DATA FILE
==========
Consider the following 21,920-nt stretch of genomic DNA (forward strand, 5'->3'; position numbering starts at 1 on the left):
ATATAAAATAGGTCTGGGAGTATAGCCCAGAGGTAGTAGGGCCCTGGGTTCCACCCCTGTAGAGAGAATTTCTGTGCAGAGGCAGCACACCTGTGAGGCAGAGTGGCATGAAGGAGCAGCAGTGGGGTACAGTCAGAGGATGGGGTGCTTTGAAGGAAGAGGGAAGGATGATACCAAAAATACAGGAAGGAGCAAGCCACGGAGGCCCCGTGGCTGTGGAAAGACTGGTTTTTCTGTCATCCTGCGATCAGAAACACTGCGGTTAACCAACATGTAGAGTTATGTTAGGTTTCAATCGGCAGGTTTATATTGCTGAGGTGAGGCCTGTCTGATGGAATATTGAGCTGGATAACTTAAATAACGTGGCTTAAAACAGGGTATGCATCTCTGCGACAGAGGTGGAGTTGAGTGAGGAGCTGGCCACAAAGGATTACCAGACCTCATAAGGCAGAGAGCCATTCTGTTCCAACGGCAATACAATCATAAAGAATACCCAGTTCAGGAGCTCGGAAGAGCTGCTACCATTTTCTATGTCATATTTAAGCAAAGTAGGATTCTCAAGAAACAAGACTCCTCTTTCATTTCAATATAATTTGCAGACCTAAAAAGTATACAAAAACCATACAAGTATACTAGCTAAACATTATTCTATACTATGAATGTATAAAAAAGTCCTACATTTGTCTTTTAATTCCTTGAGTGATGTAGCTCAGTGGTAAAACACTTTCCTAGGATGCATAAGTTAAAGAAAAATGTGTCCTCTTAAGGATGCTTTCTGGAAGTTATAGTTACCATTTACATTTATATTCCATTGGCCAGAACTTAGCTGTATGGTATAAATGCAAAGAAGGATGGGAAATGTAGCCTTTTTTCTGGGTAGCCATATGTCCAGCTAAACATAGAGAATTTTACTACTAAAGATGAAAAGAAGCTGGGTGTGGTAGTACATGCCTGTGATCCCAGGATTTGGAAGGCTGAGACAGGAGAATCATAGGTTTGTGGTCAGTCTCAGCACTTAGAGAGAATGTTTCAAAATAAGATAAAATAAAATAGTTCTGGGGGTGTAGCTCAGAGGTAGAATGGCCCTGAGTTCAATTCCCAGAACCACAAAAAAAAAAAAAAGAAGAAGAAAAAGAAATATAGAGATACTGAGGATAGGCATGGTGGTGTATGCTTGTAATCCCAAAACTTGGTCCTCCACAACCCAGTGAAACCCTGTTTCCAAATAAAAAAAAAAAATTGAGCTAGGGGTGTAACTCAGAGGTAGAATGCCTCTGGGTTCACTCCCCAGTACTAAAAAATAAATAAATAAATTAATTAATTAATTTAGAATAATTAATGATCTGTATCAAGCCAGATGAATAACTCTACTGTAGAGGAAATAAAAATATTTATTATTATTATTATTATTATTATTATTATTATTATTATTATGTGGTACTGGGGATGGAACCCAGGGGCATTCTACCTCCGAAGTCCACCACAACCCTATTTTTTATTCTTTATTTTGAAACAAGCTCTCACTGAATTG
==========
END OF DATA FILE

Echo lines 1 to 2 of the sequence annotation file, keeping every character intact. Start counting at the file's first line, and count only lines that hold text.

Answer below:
Consider the following 21,920-nt stretch of genomic DNA (forward strand, 5'->3'; position numbering starts at 1 on the left):
ATATAAAATAGGTCTGGGAGTATAGCCCAGAGGTAGTAGGGCCCTGGGTTCCACCCCTGTAGAGAGAATTTCTGTGCAGAGGCAGCACACCTGTGAGGCAGAGTGGCATGAAGGAGCAGCAGTGGGGTACAGTCAGAGGATGGGGTGCTTTGAAGGAAGAGGGAAGGATGATACCAAAAATACAGGAAGGAGCAAGCCACGGAGGCCCCGTGGCTGTGGAAAGACTGGTTTTTCTGTCATCCTGCGATCAGAAACACTGCGGTTAACCAACATGTAGAGTTATGTTAGGTTTCAATCGGCAGGTTTATATTGCTGAGGTGAGGCCTGTCTGATGGAATATTGAGCTGGATAACTTAAATAACGTGGCTTAAAACAGGGTATGCATCTCTGCGACAGAGGTGGAGTTGAGTGAGGAGCTGGCCACAAAGGATTACCAGACCTCATAAGGCAGAGAGCCATTCTGTTCCAACGGCAATACAATCATAAAGAATACCCAGTTCAGGAGCTCGGAAGAGCTGCTACCATTTTCTATGTCATATTTAAGCAAAGTAGGATTCTCAAGAAACAAGACTCCTCTTTCATTTCAATATAATTTGCAGACCTAAAAAGTATACAAAAACCATACAAGTATACTAGCTAAACATTATTCTATACTATGAATGTATAAAAAAGTCCTACATTTGTCTTTTAATTCCTTGAGTGATGTAGCTCAGTGGTAAAACACTTTCCTAGGATGCATAAGTTAAAGAAAAATGTGTCCTCTTAAGGATGCTTTCTGGAAGTTATAGTTACCATTTACATTTATATTCCATTGGCCAGAACTTAGCTGTATGGTATAAATGCAAAGAAGGATGGGAAATGTAGCCTTTTTTCTGGGTAGCCATATGTCCAGCTAAACATAGAGAATTTTACTACTAAAGATGAAAAGAAGCTGGGTGTGGTAGTACATGCCTGTGATCCCAGGATTTGGAAGGCTGAGACAGGAGAATCATAGGTTTGTGGTCAGTCTCAGCACTTAGAGAGAATGTTTCAAAATAAGATAAAATAAAATAGTTCTGGGGGTGTAGCTCAGAGGTAGAATGGCCCTGAGTTCAATTCCCAGAACCACAAAAAAAAAAAAAAGAAGAAGAAAAAGAAATATAGAGATACTGAGGATAGGCATGGTGGTGTATGCTTGTAATCCCAAAACTTGGTCCTCCACAACCCAGTGAAACCCTGTTTCCAAATAAAAAAAAAAAATTGAGCTAGGGGTGTAACTCAGAGGTAGAATGCCTCTGGGTTCACTCCCCAGTACTAAAAAATAAATAAATAAATTAATTAATTAATTTAGAATAATTAATGATCTGTATCAAGCCAGATGAATAACTCTACTGTAGAGGAAATAAAAATATTTATTATTATTATTATTATTATTATTATTATTATTATTATTATGTGGTACTGGGGATGGAACCCAGGGGCATTCTACCTCCGAAGTCCACCACAACCCTATTTTTTATTCTTTATTTTGAAACAAGCTCTCACTGAATTG